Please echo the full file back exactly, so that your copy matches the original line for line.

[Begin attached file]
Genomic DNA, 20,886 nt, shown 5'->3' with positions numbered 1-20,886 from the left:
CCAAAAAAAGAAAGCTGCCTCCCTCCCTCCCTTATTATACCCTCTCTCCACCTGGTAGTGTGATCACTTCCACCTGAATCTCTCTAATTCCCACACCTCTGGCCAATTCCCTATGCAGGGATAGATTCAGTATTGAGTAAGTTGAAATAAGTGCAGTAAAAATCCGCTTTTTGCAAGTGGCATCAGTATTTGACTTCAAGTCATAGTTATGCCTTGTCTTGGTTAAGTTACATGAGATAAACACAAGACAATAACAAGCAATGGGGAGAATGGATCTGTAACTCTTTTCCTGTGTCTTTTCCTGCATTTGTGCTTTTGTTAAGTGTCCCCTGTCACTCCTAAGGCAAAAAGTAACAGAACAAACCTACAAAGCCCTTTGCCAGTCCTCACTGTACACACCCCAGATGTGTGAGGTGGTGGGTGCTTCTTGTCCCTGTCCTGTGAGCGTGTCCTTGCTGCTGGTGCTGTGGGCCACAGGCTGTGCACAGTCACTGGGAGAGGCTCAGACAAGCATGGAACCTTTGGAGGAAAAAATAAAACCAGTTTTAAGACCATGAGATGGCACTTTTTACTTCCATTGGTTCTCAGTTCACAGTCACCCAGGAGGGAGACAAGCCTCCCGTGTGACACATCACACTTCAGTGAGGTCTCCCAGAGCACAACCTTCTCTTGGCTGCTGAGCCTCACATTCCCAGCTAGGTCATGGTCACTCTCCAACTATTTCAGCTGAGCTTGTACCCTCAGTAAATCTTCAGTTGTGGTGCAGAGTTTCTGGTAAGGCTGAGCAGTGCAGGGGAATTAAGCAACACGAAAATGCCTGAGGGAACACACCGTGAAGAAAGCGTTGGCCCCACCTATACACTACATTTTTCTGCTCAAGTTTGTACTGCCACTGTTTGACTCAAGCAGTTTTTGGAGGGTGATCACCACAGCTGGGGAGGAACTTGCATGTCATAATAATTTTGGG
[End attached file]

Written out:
Genomic DNA, 20,886 nt, shown 5'->3' with positions numbered 1-20,886 from the left:
CCAAAAAAAGAAAGCTGCCTCCCTCCCTCCCTTATTATACCCTCTCTCCACCTGGTAGTGTGATCACTTCCACCTGAATCTCTCTAATTCCCACACCTCTGGCCAATTCCCTATGCAGGGATAGATTCAGTATTGAGTAAGTTGAAATAAGTGCAGTAAAAATCCGCTTTTTGCAAGTGGCATCAGTATTTGACTTCAAGTCATAGTTATGCCTTGTCTTGGTTAAGTTACATGAGATAAACACAAGACAATAACAAGCAATGGGGAGAATGGATCTGTAACTCTTTTCCTGTGTCTTTTCCTGCATTTGTGCTTTTGTTAAGTGTCCCCTGTCACTCCTAAGGCAAAAAGTAACAGAACAAACCTACAAAGCCCTTTGCCAGTCCTCACTGTACACACCCCAGATGTGTGAGGTGGTGGGTGCTTCTTGTCCCTGTCCTGTGAGCGTGTCCTTGCTGCTGGTGCTGTGGGCCACAGGCTGTGCACAGTCACTGGGAGAGGCTCAGACAAGCATGGAACCTTTGGAGGAAAAAATAAAACCAGTTTTAAGACCATGAGATGGCACTTTTTACTTCCATTGGTTCTCAGTTCACAGTCACCCAGGAGGGAGACAAGCCTCCCGTGTGACACATCACACTTCAGTGAGGTCTCCCAGAGCACAACCTTCTCTTGGCTGCTGAGCCTCACATTCCCAGCTAGGTCATGGTCACTCTCCAACTATTTCAGCTGAGCTTGTACCCTCAGTAAATCTTCAGTTGTGGTGCAGAGTTTCTGGTAAGGCTGAGCAGTGCAGGGGAATTAAGCAACACGAAAATGCCTGAGGGAACACACCGTGAAGAAAGCGTTGGCCCCACCTATACACTACATTTTTCTGCTCAAGTTTGTACTGCCACTGTTTGACTCAAGCAGTTTTTGGAGGGTGATCACCACAGCTGGGGAGGAACTTGCATGTCATAATAATTTTGGG